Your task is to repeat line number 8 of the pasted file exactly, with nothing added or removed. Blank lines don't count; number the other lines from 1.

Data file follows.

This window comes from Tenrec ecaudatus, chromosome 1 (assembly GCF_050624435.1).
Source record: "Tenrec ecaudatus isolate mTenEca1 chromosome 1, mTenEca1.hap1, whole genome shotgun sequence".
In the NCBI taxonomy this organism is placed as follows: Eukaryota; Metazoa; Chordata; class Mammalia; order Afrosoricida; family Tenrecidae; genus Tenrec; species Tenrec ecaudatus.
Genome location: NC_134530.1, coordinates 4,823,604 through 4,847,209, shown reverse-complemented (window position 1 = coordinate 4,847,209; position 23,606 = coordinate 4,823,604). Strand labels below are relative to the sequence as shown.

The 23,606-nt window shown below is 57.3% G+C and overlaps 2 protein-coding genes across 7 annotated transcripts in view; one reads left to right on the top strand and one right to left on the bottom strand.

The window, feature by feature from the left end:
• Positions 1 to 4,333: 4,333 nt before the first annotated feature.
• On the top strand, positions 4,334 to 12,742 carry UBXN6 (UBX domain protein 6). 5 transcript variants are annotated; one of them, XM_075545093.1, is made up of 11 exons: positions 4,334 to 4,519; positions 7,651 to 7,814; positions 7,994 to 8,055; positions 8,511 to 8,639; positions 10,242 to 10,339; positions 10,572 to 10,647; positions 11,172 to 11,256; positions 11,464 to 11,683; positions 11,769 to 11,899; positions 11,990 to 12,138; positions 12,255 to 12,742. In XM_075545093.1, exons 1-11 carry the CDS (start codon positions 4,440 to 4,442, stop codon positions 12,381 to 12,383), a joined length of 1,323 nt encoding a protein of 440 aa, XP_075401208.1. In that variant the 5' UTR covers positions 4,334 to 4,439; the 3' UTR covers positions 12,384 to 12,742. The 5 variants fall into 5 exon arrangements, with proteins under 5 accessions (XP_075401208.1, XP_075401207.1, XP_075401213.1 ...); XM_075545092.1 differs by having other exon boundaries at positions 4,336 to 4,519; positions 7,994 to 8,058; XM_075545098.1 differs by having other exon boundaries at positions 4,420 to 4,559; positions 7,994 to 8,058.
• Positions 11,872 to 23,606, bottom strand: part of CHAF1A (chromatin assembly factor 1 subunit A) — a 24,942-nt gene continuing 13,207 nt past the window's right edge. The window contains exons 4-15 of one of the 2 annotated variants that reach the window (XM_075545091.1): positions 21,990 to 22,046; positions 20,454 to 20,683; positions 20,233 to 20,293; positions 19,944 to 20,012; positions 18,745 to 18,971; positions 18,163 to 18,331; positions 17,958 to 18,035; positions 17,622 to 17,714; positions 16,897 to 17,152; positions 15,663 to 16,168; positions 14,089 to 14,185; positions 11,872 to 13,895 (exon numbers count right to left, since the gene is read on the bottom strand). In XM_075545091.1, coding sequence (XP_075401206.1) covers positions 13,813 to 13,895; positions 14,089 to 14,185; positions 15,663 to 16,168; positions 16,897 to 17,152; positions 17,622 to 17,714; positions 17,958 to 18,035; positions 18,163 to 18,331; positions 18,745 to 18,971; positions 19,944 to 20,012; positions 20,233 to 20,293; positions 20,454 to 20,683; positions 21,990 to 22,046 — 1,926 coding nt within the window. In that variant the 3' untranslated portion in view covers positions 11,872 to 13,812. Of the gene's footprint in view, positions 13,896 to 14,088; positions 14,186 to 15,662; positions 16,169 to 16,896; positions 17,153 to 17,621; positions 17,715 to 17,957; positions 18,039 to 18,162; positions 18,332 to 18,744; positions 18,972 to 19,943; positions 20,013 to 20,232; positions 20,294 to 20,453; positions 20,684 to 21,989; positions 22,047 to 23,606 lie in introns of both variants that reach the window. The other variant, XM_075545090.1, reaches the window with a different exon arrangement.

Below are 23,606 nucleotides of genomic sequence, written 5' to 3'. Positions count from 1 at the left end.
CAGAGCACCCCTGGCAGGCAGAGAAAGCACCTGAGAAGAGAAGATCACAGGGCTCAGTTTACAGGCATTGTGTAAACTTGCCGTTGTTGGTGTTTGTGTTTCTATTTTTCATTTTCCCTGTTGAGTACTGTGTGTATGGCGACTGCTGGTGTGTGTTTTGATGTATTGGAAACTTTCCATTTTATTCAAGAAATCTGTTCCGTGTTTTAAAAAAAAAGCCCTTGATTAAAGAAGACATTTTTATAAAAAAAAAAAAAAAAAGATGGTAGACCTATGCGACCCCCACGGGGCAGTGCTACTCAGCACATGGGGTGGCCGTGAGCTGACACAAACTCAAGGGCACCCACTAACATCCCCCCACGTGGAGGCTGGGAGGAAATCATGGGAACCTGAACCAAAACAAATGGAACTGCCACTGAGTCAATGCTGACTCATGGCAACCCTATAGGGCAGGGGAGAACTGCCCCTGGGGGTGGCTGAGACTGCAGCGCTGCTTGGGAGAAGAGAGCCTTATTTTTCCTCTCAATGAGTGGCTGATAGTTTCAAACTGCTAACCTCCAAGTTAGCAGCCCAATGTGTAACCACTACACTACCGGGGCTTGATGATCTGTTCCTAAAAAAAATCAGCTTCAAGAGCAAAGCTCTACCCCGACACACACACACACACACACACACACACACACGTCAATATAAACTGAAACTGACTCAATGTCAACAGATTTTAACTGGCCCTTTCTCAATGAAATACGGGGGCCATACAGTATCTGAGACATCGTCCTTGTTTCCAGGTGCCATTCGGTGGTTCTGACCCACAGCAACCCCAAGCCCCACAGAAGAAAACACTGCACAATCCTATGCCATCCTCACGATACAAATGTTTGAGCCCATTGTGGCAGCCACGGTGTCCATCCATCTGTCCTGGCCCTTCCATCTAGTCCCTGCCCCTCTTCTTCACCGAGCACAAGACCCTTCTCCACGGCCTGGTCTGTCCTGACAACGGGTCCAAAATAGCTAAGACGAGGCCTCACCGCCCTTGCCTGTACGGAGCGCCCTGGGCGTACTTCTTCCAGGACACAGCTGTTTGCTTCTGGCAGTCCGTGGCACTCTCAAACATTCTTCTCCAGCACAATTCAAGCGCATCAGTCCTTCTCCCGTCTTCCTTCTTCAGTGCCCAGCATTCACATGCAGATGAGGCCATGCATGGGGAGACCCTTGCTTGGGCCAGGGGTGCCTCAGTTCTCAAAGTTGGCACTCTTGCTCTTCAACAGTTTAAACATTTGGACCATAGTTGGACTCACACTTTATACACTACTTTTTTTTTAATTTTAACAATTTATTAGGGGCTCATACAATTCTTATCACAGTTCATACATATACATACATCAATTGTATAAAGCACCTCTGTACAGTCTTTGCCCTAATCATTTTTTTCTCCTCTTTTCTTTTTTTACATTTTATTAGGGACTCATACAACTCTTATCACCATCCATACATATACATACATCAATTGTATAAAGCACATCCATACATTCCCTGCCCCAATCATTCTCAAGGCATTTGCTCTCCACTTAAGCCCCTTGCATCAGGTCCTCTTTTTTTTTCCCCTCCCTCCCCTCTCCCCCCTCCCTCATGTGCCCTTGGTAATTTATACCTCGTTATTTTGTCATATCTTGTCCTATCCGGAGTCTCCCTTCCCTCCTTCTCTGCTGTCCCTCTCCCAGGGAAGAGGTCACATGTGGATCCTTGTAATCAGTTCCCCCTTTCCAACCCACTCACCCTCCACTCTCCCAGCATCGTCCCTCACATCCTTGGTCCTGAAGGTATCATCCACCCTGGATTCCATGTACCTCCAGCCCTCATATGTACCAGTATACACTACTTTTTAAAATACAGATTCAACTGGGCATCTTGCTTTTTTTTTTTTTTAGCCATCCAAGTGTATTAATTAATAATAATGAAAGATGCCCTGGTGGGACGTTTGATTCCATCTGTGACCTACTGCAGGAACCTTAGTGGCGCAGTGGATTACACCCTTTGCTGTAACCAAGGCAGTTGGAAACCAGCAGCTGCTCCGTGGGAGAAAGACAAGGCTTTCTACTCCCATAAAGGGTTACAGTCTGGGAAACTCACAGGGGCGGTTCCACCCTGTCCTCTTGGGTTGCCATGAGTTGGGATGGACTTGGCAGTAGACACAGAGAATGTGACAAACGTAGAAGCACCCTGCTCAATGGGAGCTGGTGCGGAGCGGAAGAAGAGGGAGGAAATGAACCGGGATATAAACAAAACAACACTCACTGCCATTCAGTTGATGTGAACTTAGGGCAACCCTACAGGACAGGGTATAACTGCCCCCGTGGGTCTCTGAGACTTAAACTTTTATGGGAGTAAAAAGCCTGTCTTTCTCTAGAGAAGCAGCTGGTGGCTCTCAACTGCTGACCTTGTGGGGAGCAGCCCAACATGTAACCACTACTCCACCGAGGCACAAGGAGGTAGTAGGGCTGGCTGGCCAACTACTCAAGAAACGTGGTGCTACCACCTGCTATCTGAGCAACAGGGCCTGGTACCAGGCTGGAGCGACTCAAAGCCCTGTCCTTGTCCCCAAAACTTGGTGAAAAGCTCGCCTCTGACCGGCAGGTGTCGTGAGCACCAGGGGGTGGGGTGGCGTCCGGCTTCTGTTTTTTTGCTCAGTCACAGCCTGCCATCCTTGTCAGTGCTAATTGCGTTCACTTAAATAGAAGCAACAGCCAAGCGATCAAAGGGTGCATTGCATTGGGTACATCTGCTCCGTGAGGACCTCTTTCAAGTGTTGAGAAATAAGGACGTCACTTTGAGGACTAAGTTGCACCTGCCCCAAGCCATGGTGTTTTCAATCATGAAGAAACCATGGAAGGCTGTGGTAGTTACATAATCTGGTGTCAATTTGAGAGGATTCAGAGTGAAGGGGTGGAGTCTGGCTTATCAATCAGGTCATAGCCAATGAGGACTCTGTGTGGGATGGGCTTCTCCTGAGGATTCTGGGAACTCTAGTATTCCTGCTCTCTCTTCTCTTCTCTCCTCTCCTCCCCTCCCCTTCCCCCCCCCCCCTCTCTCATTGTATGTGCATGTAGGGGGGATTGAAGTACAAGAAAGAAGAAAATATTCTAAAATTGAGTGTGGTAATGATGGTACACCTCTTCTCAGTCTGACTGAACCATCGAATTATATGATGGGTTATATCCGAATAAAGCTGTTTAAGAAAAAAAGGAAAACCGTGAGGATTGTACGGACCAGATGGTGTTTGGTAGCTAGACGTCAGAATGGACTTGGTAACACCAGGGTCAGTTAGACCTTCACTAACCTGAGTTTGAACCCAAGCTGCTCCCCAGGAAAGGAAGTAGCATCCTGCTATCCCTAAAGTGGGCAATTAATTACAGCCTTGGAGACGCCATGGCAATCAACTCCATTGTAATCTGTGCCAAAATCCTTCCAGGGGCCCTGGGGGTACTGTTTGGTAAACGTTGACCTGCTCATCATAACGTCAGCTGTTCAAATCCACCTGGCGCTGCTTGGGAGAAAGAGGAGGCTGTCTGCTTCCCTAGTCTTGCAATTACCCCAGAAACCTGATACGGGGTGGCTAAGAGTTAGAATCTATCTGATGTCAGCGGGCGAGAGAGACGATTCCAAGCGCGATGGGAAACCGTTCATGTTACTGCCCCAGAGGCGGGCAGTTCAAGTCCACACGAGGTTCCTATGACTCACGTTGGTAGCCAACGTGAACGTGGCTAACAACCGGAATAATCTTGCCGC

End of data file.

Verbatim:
• On the top strand, positions 4,334 to 12,742 carry UBXN6 (UBX domain protein 6). 5 transcript variants are annotated; one of them, XM_075545093.1, is made up of 11 exons: positions 4,334 to 4,519; positions 7,651 to 7,814; positions 7,994 to 8,055; positions 8,511 to 8,639; positions 10,242 to 10,339; positions 10,572 to 10,647; positions 11,172 to 11,256; positions 11,464 to 11,683; positions 11,769 to 11,899; positions 11,990 to 12,138; positions 12,255 to 12,742. In XM_075545093.1, exons 1-11 carry the CDS (start codon positions 4,440 to 4,442, stop codon positions 12,381 to 12,383), a joined length of 1,323 nt encoding a protein of 440 aa, XP_075401208.1. In that variant the 5' UTR covers positions 4,334 to 4,439; the 3' UTR covers positions 12,384 to 12,742. The 5 variants fall into 5 exon arrangements, with proteins under 5 accessions (XP_075401208.1, XP_075401207.1, XP_075401213.1 ...); XM_075545092.1 differs by having other exon boundaries at positions 4,336 to 4,519; positions 7,994 to 8,058; XM_075545098.1 differs by having other exon boundaries at positions 4,420 to 4,559; positions 7,994 to 8,058.